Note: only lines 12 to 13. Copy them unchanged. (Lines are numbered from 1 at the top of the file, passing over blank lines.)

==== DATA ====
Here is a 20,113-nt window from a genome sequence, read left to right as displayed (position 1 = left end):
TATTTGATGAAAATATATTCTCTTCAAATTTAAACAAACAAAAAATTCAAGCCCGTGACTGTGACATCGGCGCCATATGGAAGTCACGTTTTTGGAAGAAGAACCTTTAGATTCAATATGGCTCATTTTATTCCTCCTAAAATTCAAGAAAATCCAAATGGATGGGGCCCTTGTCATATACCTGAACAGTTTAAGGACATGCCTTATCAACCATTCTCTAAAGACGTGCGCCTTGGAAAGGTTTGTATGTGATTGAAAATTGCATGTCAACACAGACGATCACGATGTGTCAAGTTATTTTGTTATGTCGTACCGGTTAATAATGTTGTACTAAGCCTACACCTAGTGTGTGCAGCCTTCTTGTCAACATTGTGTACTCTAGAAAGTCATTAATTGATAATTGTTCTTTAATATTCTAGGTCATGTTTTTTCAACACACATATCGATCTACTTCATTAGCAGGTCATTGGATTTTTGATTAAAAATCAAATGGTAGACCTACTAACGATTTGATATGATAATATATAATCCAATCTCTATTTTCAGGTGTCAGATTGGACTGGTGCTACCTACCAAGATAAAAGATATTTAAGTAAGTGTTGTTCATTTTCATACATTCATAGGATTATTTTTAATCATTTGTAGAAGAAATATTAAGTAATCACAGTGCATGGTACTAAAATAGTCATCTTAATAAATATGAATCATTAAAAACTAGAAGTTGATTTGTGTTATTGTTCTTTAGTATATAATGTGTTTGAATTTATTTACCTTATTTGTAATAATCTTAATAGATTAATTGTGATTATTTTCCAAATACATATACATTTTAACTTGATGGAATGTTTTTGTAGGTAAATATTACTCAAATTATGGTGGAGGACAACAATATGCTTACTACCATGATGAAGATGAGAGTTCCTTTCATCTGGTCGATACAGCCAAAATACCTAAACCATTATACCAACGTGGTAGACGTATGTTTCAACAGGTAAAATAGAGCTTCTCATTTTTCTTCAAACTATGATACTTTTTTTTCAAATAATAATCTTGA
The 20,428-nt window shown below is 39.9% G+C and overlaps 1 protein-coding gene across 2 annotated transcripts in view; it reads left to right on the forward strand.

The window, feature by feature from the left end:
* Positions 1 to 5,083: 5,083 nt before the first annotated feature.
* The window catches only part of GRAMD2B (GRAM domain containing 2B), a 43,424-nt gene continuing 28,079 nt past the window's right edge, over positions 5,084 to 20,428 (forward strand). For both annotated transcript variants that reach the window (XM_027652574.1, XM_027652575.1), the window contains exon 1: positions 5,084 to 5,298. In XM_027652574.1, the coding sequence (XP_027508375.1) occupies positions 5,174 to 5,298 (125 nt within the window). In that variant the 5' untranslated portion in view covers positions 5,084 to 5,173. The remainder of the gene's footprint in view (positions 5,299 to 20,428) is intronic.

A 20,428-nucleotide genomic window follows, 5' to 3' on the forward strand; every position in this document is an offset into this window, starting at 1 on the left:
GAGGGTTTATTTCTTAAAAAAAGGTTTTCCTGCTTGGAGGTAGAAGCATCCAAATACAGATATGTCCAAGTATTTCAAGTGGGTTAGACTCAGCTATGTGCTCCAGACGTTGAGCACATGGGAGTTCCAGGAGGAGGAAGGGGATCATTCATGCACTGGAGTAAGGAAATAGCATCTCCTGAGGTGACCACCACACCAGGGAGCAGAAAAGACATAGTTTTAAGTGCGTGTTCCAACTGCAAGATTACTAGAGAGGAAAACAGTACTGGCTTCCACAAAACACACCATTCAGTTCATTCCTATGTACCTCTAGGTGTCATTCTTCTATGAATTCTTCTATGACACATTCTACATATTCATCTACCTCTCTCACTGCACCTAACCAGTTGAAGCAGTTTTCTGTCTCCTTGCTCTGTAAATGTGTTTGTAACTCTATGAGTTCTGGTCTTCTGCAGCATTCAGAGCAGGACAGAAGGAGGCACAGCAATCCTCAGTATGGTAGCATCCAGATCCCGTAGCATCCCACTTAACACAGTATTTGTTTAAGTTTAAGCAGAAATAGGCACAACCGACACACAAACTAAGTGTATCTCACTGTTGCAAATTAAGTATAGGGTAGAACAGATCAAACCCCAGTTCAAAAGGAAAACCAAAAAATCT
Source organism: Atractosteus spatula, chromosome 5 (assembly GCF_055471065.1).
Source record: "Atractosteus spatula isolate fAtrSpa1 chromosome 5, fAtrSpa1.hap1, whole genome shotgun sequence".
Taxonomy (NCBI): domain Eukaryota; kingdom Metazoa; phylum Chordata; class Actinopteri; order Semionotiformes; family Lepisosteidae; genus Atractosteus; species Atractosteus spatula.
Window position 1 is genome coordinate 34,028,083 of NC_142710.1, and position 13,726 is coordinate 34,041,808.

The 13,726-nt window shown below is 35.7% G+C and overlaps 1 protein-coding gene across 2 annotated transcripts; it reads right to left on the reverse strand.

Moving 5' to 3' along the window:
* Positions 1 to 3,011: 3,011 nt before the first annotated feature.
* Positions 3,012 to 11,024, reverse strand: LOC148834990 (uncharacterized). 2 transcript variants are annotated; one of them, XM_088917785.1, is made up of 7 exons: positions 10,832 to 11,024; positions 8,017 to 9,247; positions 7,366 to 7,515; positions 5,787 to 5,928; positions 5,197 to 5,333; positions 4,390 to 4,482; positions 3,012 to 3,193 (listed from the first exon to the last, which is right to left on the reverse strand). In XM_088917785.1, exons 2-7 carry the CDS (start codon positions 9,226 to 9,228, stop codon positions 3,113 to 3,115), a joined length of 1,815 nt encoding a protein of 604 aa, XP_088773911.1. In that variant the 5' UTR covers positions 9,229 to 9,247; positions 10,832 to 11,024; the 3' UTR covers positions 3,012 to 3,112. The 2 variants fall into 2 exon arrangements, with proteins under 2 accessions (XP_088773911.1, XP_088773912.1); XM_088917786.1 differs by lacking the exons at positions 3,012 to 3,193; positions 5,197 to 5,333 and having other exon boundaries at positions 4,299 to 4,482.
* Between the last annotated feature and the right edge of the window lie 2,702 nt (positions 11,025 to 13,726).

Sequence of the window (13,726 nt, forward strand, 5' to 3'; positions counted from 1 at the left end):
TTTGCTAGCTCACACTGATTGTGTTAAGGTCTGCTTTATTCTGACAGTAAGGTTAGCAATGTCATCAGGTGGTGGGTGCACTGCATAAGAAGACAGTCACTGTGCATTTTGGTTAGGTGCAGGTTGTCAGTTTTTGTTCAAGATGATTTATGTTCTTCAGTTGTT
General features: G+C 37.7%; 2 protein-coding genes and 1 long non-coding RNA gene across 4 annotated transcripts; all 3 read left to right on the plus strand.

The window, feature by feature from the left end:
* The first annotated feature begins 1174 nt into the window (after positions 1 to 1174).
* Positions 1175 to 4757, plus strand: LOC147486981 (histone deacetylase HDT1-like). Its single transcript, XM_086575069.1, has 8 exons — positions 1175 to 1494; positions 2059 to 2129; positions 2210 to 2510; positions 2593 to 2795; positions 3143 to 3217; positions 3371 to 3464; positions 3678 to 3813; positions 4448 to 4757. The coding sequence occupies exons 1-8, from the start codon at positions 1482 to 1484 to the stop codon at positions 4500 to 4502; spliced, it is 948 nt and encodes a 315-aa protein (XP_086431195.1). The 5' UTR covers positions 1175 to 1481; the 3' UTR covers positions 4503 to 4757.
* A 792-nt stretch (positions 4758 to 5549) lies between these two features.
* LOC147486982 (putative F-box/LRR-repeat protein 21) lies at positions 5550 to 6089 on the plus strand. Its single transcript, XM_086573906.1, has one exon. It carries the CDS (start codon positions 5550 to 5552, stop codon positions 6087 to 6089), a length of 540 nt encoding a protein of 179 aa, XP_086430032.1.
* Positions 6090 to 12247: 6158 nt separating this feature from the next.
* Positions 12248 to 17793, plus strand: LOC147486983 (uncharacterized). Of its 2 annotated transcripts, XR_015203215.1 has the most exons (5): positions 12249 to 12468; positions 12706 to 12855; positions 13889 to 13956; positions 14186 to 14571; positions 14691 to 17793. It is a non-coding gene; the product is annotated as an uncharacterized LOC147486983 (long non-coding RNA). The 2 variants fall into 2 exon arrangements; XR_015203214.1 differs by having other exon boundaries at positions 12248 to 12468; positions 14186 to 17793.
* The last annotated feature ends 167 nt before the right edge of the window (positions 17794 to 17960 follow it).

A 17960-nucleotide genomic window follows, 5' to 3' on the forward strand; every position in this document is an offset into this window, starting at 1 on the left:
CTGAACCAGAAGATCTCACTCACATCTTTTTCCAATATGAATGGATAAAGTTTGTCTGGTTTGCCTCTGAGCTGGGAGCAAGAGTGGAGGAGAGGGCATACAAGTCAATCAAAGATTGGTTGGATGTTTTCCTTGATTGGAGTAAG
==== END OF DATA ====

Window position 1 is genome coordinate 34,028,083 of NC_142710.1, and position 13,726 is coordinate 34,041,808.

The 13,726-nt window shown below is 35.7% G+C and overlaps 1 protein-coding gene across 2 annotated transcripts; it reads right to left on the reverse strand.